by Brian Hioe
Photo Credit: MrWiki321/WikiCommons/CC
THE DECISION OF the Taipei District Court to award 1.1 million NTD in compensation to 14 participants in the attempted occupation of the Executive Yuan on March 24th, 2014, during the 2014 Sunflower Movement, has been challenged by the Taipei City Police. The Taipei City Police has announced that it intends to appeal the ruling, which was announced last Wednesday.
Among those who are to be awarded compensation are former legislator Chou Ni-an, former Fu Jen Catholic University student union president Tao Han, and the heirs of Zhou Rong-zong, an elderly man in his seventies who tried to block a water cannon truck with his body during the incident. Zhou passed away in March 2015, at the age of 76. It is thought that Zhou might have died from complications regarding internal bleeding suffered after being fired upon by police with a water cannon.
Violence during the Sunflower Movement peaked during the Executive Yuan, with the mobilization of large numbers of riot police from across the country and the employment of water cannons against demonstrators. The Executive Yuan incident marked the first time since martial law that high-power water cannons were fired against demonstrators. Much video footage exists of police officers aggressively attacking civilians. Police are also alleged to have covered up their ID numbers to avoid identification.
A total of 34 lawsuits were filed against the police for their actions during the Executive Yuan incident, with the accusation that police violence was disproportionate, and with demonstrators seeking compensation for not only physical but mental injuries. Demonstrators were represented by a group of volunteer lawyers, seeking more than 10 million NTD in compensation. Five of the 34 plaintiffs later withdrew their lawsuits.
The issue of the legal charges which continue to be faced by Sunflower Movement demonstrators is deeply connected to the issue of medical compensation for injuries suffered during the Sunflower Movement. Charges were dropped against the core figures of the Legislative Yuan occupation in 2017, with the ruling that their actions were justified civil disobedience. This ruling was upheld in 2018 after an appeal.
However, Sunflower Movement activists continue to face charges for some of the more controversial actions of the movement, not only inclusive of the attempted occupation of the Executive Yuan, but also inclusive of other incidents, such as the encirclement of the Zhongzheng First Police Precinct on April 11th, 2014. While Sunflower Movement activists prominent in the public eye—including individuals who have since been elected into office—have generally managed to avoid charges, lesser-known activists are at greater risk of still facing charges connected to the Sunflower Movement.
As raised by some of the early commentary regarding the compensation ruling, the ruling raises comparisons to Hong Kong regarding the extreme level of police violence against demonstrators involved in the protests which have rocked Hong Kong for the past four months. The volunteer lawyers involved in the compensation case stated that the ruling serves as a reminder of the existence of violence perpetrated by the state.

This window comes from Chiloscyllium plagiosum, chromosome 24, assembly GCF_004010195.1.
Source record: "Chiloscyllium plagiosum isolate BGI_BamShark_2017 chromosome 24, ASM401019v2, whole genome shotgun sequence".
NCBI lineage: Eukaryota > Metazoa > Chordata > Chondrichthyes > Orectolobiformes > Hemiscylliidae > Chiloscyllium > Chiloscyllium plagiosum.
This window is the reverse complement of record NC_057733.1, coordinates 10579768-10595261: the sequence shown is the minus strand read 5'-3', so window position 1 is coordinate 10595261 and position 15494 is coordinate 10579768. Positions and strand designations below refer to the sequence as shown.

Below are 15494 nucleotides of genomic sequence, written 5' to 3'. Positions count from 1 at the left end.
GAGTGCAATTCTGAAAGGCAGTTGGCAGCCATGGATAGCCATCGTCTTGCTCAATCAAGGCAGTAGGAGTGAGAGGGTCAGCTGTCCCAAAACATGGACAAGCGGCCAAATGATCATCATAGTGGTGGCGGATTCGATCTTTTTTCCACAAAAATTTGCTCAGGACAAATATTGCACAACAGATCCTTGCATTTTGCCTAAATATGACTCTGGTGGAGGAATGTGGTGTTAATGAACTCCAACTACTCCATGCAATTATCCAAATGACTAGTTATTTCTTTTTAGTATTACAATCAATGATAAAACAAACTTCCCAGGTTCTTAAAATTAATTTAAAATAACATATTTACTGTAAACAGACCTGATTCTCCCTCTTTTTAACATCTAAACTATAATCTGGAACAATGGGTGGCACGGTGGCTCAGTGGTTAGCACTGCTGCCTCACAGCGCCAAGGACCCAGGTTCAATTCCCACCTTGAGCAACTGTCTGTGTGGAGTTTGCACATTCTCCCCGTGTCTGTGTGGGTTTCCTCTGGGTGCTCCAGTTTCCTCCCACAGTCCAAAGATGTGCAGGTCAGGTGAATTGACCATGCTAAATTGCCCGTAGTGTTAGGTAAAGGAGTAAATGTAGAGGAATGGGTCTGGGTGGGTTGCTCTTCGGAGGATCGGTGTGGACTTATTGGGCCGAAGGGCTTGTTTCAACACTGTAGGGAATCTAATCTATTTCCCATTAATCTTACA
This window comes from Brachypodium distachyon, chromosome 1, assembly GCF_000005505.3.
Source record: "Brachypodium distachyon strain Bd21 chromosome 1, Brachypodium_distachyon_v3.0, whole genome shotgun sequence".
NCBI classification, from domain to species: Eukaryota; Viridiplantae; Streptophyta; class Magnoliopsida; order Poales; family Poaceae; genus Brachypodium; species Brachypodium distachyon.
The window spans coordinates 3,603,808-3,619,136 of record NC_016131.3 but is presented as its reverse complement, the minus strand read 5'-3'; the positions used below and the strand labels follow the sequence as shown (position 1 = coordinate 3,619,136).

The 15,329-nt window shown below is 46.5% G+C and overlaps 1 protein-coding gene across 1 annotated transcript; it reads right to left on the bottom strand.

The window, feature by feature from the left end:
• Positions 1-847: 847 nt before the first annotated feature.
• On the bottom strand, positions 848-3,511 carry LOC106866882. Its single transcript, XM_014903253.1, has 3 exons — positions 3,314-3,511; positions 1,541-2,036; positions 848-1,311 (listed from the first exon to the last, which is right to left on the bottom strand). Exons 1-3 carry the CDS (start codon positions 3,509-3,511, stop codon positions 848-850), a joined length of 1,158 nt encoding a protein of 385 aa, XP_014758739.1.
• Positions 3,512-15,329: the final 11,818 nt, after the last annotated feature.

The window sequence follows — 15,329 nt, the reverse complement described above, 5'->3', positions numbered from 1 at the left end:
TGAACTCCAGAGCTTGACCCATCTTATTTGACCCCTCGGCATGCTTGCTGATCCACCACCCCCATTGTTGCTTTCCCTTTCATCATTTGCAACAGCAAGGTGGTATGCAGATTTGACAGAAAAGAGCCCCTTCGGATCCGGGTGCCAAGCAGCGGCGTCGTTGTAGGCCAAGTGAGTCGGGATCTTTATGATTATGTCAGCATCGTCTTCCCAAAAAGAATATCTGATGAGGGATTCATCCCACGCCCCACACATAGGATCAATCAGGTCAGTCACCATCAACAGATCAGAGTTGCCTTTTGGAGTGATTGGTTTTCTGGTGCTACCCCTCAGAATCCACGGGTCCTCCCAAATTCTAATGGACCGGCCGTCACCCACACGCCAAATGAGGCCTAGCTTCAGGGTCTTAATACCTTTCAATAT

That being said, it is also not surprising that the Taipei City Police would seek to appeal the ruling. For one, there are questions of responsibility, seeing as the clearance operation for the Executive Yuan was ordered by then-Premier Jiang Yi-huah and overseen by the National Police Agency, not the Taipei City Police. However, Taipei City Police also argue that they would have been in dereliction of their duty had they not acted.
Members of the KMT, which was in power at the time of the Sunflower Movement and whose attempts to circumvent legal oversight measures to pass the CSSTA trade agreement with China sparked the movement, claim that the ruling is the result of political pressure by the DPP. KMT politicians including legislator Lai Shyh-bao and deputy secretary-general Arthur Chen have denied that police violence took place that night altogether.
It proves a further question as to how the Taipei city government will handle the case. Taipei mayor Ko Wen-je said that he would consider the question after receiving the ruling, though the Taipei City Police has resolved to appeal the case.
Seeing as Ko was elected on a wave of popular support from youth activists after the Sunflower Movement, at a previous point in time, one would have expected Ko to side with Sunflower Movement demonstrators. However, Ko has since politically reoriented to become increasingly close with the pan-Blue camp and conducted controversial cross-strait exchanges with China.
Taipei mayor Ko Wen-je while campaigning for his newly formed Taiwan People’s Party. Photo credit: Ko Wen-je/Facebook
Many Sunflower Movement activists have been publicly critical of Ko for this. Ko seems to have a particular grudge against Sunflower Movement student leader Lin Fei-fan—now the deputy secretary-general of the DPP—for publicly criticizing him in an English-language article written for The Diplomat. Likewise, despite continuing to claim to be politically non-partisan, Ko has sought to politically align himself with former KMT majority speaker Wang Jinpyng, as well as FoxConn CEO Terry Gou. Wang was the majority speaker of the Legislative Yuan during the Sunflower Movement and Gou tried to intercede with the students during the movement on behalf of the pan-Blue camp but was rebuffed.
At the same time, many supporters of Ko are young people, and Ko may fear alienating his support base if he allows for the compensation case to be overturned by appeal. What stance Ko takes on the case may be of great importance going forward.